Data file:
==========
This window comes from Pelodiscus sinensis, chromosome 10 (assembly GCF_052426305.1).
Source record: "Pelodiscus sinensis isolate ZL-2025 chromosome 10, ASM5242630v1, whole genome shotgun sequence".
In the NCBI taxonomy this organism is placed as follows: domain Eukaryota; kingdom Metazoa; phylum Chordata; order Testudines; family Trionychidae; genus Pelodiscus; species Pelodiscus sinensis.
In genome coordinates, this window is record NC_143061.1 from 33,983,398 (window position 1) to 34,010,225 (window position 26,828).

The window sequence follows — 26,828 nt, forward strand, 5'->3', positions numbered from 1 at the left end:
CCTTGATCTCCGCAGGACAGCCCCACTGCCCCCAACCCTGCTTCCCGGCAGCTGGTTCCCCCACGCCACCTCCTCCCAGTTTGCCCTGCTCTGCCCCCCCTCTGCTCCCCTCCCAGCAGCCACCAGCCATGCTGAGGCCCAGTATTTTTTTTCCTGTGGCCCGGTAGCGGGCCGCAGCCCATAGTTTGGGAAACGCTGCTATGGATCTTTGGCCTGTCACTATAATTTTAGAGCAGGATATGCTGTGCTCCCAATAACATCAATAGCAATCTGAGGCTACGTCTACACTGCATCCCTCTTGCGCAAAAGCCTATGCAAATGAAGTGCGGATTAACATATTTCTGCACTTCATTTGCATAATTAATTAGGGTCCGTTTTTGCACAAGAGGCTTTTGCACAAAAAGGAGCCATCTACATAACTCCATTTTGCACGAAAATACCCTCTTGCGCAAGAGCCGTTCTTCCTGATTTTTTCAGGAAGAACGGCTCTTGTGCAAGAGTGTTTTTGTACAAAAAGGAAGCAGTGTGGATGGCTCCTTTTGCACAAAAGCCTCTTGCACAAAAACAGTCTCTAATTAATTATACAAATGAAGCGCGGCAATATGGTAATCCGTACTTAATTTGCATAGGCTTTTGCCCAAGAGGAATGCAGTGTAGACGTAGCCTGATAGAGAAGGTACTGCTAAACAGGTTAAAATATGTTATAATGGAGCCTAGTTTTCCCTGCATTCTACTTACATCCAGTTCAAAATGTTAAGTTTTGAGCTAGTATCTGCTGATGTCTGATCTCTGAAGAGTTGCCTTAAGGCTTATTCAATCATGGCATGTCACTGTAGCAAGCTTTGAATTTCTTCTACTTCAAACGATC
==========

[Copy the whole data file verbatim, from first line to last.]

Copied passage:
This window comes from Pelodiscus sinensis, chromosome 10 (assembly GCF_052426305.1).
Source record: "Pelodiscus sinensis isolate ZL-2025 chromosome 10, ASM5242630v1, whole genome shotgun sequence".
In the NCBI taxonomy this organism is placed as follows: domain Eukaryota; kingdom Metazoa; phylum Chordata; order Testudines; family Trionychidae; genus Pelodiscus; species Pelodiscus sinensis.
In genome coordinates, this window is record NC_143061.1 from 33,983,398 (window position 1) to 34,010,225 (window position 26,828).

The window sequence follows — 26,828 nt, forward strand, 5'->3', positions numbered from 1 at the left end:
CCTTGATCTCCGCAGGACAGCCCCACTGCCCCCAACCCTGCTTCCCGGCAGCTGGTTCCCCCACGCCACCTCCTCCCAGTTTGCCCTGCTCTGCCCCCCCTCTGCTCCCCTCCCAGCAGCCACCAGCCATGCTGAGGCCCAGTATTTTTTTTCCTGTGGCCCGGTAGCGGGCCGCAGCCCATAGTTTGGGAAACGCTGCTATGGATCTTTGGCCTGTCACTATAATTTTAGAGCAGGATATGCTGTGCTCCCAATAACATCAATAGCAATCTGAGGCTACGTCTACACTGCATCCCTCTTGCGCAAAAGCCTATGCAAATGAAGTGCGGATTAACATATTTCTGCACTTCATTTGCATAATTAATTAGGGTCCGTTTTTGCACAAGAGGCTTTTGCACAAAAAGGAGCCATCTACATAACTCCATTTTGCACGAAAATACCCTCTTGCGCAAGAGCCGTTCTTCCTGATTTTTTCAGGAAGAACGGCTCTTGTGCAAGAGTGTTTTTGTACAAAAAGGAAGCAGTGTGGATGGCTCCTTTTGCACAAAAGCCTCTTGCACAAAAACAGTCTCTAATTAATTATACAAATGAAGCGCGGCAATATGGTAATCCGTACTTAATTTGCATAGGCTTTTGCCCAAGAGGAATGCAGTGTAGACGTAGCCTGATAGAGAAGGTACTGCTAAACAGGTTAAAATATGTTATAATGGAGCCTAGTTTTCCCTGCATTCTACTTACATCCAGTTCAAAATGTTAAGTTTTGAGCTAGTATCTGCTGATGTCTGATCTCTGAAGAGTTGCCTTAAGGCTTATTCAATCATGGCATGTCACTGTAGCAAGCTTTGAATTTCTTCTACTTCAAACGATC